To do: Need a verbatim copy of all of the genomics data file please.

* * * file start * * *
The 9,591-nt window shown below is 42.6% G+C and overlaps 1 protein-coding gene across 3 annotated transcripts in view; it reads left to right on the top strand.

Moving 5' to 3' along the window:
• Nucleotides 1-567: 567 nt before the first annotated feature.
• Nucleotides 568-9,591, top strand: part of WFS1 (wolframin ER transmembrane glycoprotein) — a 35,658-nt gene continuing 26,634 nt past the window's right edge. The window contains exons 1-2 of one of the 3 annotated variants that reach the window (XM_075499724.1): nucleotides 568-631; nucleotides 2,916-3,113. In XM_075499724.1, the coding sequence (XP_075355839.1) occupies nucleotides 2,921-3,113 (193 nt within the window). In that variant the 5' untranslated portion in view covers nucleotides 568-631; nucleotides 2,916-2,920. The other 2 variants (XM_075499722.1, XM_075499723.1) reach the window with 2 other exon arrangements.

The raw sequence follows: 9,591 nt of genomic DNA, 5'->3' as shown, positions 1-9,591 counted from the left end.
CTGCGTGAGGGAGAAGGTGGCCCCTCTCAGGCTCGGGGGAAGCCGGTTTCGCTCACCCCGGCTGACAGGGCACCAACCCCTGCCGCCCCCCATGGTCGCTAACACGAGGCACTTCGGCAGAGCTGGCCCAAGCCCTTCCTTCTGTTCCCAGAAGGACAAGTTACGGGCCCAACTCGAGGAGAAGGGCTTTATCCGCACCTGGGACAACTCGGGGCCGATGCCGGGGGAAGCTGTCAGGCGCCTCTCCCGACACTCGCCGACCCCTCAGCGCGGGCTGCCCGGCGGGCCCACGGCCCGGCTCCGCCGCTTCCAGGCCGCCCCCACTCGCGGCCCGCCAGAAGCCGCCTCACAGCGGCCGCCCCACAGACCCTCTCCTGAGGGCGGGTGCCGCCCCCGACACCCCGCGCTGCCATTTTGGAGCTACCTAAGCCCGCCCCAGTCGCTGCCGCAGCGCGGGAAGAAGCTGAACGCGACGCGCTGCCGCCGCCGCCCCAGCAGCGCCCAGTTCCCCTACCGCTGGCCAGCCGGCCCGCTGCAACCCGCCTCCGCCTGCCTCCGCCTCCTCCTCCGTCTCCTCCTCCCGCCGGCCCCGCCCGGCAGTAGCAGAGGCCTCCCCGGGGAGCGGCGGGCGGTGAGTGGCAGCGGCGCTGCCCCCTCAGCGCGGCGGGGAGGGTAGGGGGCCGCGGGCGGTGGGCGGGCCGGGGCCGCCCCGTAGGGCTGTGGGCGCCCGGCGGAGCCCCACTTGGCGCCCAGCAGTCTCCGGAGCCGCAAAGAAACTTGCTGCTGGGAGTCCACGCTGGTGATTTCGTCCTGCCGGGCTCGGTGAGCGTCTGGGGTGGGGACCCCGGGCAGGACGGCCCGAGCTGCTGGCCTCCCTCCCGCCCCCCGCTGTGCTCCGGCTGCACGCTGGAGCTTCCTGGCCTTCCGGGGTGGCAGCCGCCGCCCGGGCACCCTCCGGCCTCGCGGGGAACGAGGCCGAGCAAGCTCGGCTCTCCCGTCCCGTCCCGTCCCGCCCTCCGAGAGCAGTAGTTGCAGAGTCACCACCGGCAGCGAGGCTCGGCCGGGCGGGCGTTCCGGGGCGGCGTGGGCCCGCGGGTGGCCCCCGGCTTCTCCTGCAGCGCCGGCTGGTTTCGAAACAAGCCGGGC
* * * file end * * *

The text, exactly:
The 9,591-nt window shown below is 42.6% G+C and overlaps 1 protein-coding gene across 3 annotated transcripts in view; it reads left to right on the top strand.

Moving 5' to 3' along the window:
• Nucleotides 1-567: 567 nt before the first annotated feature.
• Nucleotides 568-9,591, top strand: part of WFS1 (wolframin ER transmembrane glycoprotein) — a 35,658-nt gene continuing 26,634 nt past the window's right edge. The window contains exons 1-2 of one of the 3 annotated variants that reach the window (XM_075499724.1): nucleotides 568-631; nucleotides 2,916-3,113. In XM_075499724.1, the coding sequence (XP_075355839.1) occupies nucleotides 2,921-3,113 (193 nt within the window). In that variant the 5' untranslated portion in view covers nucleotides 568-631; nucleotides 2,916-2,920. The other 2 variants (XM_075499722.1, XM_075499723.1) reach the window with 2 other exon arrangements.

The raw sequence follows: 9,591 nt of genomic DNA, 5'->3' as shown, positions 1-9,591 counted from the left end.
CTGCGTGAGGGAGAAGGTGGCCCCTCTCAGGCTCGGGGGAAGCCGGTTTCGCTCACCCCGGCTGACAGGGCACCAACCCCTGCCGCCCCCCATGGTCGCTAACACGAGGCACTTCGGCAGAGCTGGCCCAAGCCCTTCCTTCTGTTCCCAGAAGGACAAGTTACGGGCCCAACTCGAGGAGAAGGGCTTTATCCGCACCTGGGACAACTCGGGGCCGATGCCGGGGGAAGCTGTCAGGCGCCTCTCCCGACACTCGCCGACCCCTCAGCGCGGGCTGCCCGGCGGGCCCACGGCCCGGCTCCGCCGCTTCCAGGCCGCCCCCACTCGCGGCCCGCCAGAAGCCGCCTCACAGCGGCCGCCCCACAGACCCTCTCCTGAGGGCGGGTGCCGCCCCCGACACCCCGCGCTGCCATTTTGGAGCTACCTAAGCCCGCCCCAGTCGCTGCCGCAGCGCGGGAAGAAGCTGAACGCGACGCGCTGCCGCCGCCGCCCCAGCAGCGCCCAGTTCCCCTACCGCTGGCCAGCCGGCCCGCTGCAACCCGCCTCCGCCTGCCTCCGCCTCCTCCTCCGTCTCCTCCTCCCGCCGGCCCCGCCCGGCAGTAGCAGAGGCCTCCCCGGGGAGCGGCGGGCGGTGAGTGGCAGCGGCGCTGCCCCCTCAGCGCGGCGGGGAGGGTAGGGGGCCGCGGGCGGTGGGCGGGCCGGGGCCGCCCCGTAGGGCTGTGGGCGCCCGGCGGAGCCCCACTTGGCGCCCAGCAGTCTCCGGAGCCGCAAAGAAACTTGCTGCTGGGAGTCCACGCTGGTGATTTCGTCCTGCCGGGCTCGGTGAGCGTCTGGGGTGGGGACCCCGGGCAGGACGGCCCGAGCTGCTGGCCTCCCTCCCGCCCCCCGCTGTGCTCCGGCTGCACGCTGGAGCTTCCTGGCCTTCCGGGGTGGCAGCCGCCGCCCGGGCACCCTCCGGCCTCGCGGGGAACGAGGCCGAGCAAGCTCGGCTCTCCCGTCCCGTCCCGTCCCGCCCTCCGAGAGCAGTAGTTGCAGAGTCACCACCGGCAGCGAGGCTCGGCCGGGCGGGCGTTCCGGGGCGGCGTGGGCCCGCGGGTGGCCCCCGGCTTCTCCTGCAGCGCCGGCTGGTTTCGAAACAAGCCGGGC